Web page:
Backbench Business - World Autism Awareness Weekbackbench Business

Part of the debate – in the House of Commons at 2:02 pm on 28th April 2016.

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Photo of Marion Fellows Marion Fellows SNP Whip 2:02 pm, 28th April 2016

Two weeks ago I would not have been able to speak in this debate, but because of a pressing constituency issue I have found myself suddenly having to read up and listen, and I have learned so much today about autism. My only previous experience was teaching some autistic young men who passed through my hands when I was a further education lecturer.

I have become more and more aware of the crying need to raise awareness of autism at all levels—in the general public as well as with public authorities. My hon. Friend Brendan O'Hara mentioned the Scottish Government’s plans for autism and their strategy. As part of that strategy, they opened six centres across Scotland to provide a one-stop shop experience for parents and people with autism. The one-stop shop in Motherwell will probably close in June this year. Since that has been announced, I have had innumerable emails from people in my constituency and outwith it, because the shop covers the whole of Lanarkshire. There are two local authorities involved—North Lanarkshire Council and South Lanarkshire Council—which will no longer fund those services. As hon. Members can imagine, that is a devastating blow to my constituents and people across Lanarkshire.

The one-stop shop provides workshops, training for parents and professionals, and support services for those who have autism. Those services are available even before diagnosis: anyone who thinks there may be an issue can go there and get advice. The shop was planning to run further courses for girls with autism, which is a very important area, and it was hoping also to run other specific and technical courses for parents and professionals.

My local authority, North Lanarkshire Council, has indicated that it will continue to fund an organisation called HOPE for Autism, which does good work with families in North Lanarkshire. However, the organisation’s services can be accessed only after diagnosis and its work focuses mainly on socialising and is for children only. There is also an annual fee per child for parents who join.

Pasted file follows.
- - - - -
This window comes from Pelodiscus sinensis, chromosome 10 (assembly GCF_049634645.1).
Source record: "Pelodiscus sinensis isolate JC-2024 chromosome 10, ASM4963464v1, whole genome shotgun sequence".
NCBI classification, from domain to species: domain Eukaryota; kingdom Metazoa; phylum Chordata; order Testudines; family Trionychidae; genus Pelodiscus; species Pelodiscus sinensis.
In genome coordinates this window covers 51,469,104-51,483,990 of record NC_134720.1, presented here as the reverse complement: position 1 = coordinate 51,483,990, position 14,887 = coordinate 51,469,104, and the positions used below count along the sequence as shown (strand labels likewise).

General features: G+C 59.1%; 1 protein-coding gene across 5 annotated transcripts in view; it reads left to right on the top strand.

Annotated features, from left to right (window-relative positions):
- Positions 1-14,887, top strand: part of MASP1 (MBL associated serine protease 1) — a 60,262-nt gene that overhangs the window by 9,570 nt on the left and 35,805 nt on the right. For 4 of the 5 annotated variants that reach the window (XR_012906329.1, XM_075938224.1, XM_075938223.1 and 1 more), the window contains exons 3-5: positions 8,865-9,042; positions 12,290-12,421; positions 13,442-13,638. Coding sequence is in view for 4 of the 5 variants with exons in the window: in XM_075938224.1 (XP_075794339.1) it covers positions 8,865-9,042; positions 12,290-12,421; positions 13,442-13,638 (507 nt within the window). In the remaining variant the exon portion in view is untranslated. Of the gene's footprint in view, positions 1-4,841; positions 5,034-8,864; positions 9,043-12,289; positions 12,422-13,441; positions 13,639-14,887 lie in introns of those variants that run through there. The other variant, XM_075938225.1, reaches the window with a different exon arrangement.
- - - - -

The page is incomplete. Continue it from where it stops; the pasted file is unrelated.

The reduction in services is devastating news. I do not want to stand in this place and denigrate anything that HOPE for Autism in North Lanarkshire has done and will continue to do, but it does not provide the range of services that parents can access at present. That is causing great distress.

I was unable to attend a meeting at the one-stop shop on Monday, but my office manager went and came back almost in tears at some of the stories that she heard. She said she found it most moving when parents said that they almost wished that their children had a visible disability, or they wished their children had something else, because then they would get more help and more hope and people would understand what was happening with their children. That heartfelt wish brought home to my office manager how little she knew about autism.

I do not think for one moment that North Lanarkshire Council’s motives are bad. I know that there are funding difficulties all over the UK, but I do not think the council understands what the one-stop shop provided. I have a list of some of the wonderful work that it has done. It ran workshops on visual issues and autism, workshops on sleep strategies by Sleep Scotland, workshops on support for young carers, on autism and diet by NHS Lanarkshire, and on autism and play by a Scottish Autism support team, a workshop on demand avoidant behaviour by the paediatric autism consultancy team, and a safe talk autism awareness training workshop by the Richmond Fellowship. All that will be lost in my area.